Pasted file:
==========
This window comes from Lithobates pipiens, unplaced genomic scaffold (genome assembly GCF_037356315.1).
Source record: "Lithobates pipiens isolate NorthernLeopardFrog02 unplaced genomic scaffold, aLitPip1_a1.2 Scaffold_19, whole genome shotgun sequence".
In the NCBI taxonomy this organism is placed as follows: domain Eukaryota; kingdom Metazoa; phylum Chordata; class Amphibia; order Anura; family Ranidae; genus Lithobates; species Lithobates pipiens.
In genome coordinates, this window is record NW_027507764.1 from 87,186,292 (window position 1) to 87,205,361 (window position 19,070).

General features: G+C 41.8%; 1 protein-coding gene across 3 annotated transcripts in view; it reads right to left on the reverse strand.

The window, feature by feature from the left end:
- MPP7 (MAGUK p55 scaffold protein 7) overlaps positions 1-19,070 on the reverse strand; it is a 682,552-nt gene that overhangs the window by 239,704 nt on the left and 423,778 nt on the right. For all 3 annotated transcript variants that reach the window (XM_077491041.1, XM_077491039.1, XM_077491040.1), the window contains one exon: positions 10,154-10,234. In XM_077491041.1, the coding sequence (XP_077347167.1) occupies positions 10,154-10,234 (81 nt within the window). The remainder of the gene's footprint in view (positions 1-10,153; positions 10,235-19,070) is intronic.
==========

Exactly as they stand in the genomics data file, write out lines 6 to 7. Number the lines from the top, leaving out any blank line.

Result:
The window, feature by feature from the left end:
- MPP7 (MAGUK p55 scaffold protein 7) overlaps positions 1-19,070 on the reverse strand; it is a 682,552-nt gene that overhangs the window by 239,704 nt on the left and 423,778 nt on the right. For all 3 annotated transcript variants that reach the window (XM_077491041.1, XM_077491039.1, XM_077491040.1), the window contains one exon: positions 10,154-10,234. In XM_077491041.1, the coding sequence (XP_077347167.1) occupies positions 10,154-10,234 (81 nt within the window). The remainder of the gene's footprint in view (positions 1-10,153; positions 10,235-19,070) is intronic.